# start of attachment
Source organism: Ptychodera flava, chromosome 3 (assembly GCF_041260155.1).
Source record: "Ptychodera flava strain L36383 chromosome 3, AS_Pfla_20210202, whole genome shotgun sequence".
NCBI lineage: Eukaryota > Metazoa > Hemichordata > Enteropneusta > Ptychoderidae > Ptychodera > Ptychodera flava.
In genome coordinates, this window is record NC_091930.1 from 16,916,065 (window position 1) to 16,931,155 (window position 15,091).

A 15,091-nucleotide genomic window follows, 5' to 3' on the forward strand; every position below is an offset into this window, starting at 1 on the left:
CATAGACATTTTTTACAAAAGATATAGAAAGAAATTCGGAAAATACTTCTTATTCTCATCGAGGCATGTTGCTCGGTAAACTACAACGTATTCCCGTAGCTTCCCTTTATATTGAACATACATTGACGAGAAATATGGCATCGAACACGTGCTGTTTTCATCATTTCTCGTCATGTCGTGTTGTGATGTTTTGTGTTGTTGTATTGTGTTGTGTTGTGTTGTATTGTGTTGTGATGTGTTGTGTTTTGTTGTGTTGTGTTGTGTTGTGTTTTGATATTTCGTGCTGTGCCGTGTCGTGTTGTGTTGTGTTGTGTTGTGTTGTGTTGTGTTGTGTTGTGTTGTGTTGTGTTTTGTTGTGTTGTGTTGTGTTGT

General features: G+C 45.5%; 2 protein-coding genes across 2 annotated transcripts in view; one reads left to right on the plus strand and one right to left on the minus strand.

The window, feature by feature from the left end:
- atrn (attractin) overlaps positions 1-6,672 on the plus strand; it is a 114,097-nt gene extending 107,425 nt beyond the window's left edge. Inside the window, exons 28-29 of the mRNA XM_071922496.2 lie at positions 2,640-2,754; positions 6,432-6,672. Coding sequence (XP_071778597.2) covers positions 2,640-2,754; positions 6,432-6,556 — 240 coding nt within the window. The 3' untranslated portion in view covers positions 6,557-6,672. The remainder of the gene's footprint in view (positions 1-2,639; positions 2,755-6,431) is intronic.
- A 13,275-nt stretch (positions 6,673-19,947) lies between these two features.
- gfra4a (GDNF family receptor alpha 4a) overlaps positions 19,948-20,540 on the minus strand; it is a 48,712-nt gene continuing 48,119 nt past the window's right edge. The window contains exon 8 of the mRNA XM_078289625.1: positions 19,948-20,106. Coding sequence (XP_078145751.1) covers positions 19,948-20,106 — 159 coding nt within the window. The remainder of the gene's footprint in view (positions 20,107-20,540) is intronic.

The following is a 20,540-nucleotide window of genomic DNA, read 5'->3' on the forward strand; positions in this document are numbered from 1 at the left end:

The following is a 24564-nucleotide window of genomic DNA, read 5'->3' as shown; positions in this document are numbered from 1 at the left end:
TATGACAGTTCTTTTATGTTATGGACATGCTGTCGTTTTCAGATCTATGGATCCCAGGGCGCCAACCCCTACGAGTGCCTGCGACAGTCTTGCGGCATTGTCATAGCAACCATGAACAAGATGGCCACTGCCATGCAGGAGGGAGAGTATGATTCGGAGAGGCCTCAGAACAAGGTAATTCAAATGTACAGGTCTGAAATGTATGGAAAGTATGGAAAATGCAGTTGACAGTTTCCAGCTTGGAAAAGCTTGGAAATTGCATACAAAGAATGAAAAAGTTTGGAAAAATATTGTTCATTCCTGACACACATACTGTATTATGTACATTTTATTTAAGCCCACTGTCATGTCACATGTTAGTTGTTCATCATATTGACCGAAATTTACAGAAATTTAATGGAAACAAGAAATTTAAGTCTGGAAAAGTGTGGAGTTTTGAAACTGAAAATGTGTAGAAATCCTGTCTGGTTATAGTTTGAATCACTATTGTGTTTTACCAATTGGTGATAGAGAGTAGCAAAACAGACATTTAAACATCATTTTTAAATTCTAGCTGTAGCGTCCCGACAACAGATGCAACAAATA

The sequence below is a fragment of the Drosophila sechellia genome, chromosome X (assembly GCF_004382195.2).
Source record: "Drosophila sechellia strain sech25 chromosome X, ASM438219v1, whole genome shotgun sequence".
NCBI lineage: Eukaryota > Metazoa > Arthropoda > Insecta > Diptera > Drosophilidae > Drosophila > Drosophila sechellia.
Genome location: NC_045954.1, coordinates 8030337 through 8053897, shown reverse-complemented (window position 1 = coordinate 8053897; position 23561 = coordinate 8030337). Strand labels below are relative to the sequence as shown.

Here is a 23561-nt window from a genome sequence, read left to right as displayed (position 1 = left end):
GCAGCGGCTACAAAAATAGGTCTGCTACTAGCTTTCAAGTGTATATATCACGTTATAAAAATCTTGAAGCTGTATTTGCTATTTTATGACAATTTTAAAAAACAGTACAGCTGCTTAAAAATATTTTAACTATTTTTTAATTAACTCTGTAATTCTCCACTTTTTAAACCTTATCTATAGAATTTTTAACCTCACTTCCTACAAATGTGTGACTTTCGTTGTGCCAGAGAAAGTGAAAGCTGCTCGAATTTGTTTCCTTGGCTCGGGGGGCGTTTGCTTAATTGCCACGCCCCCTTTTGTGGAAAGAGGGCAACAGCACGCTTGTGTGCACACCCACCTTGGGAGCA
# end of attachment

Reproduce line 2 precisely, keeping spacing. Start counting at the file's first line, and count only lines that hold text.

Source record: "Ptychodera flava strain L36383 chromosome 3, AS_Pfla_20210202, whole genome shotgun sequence".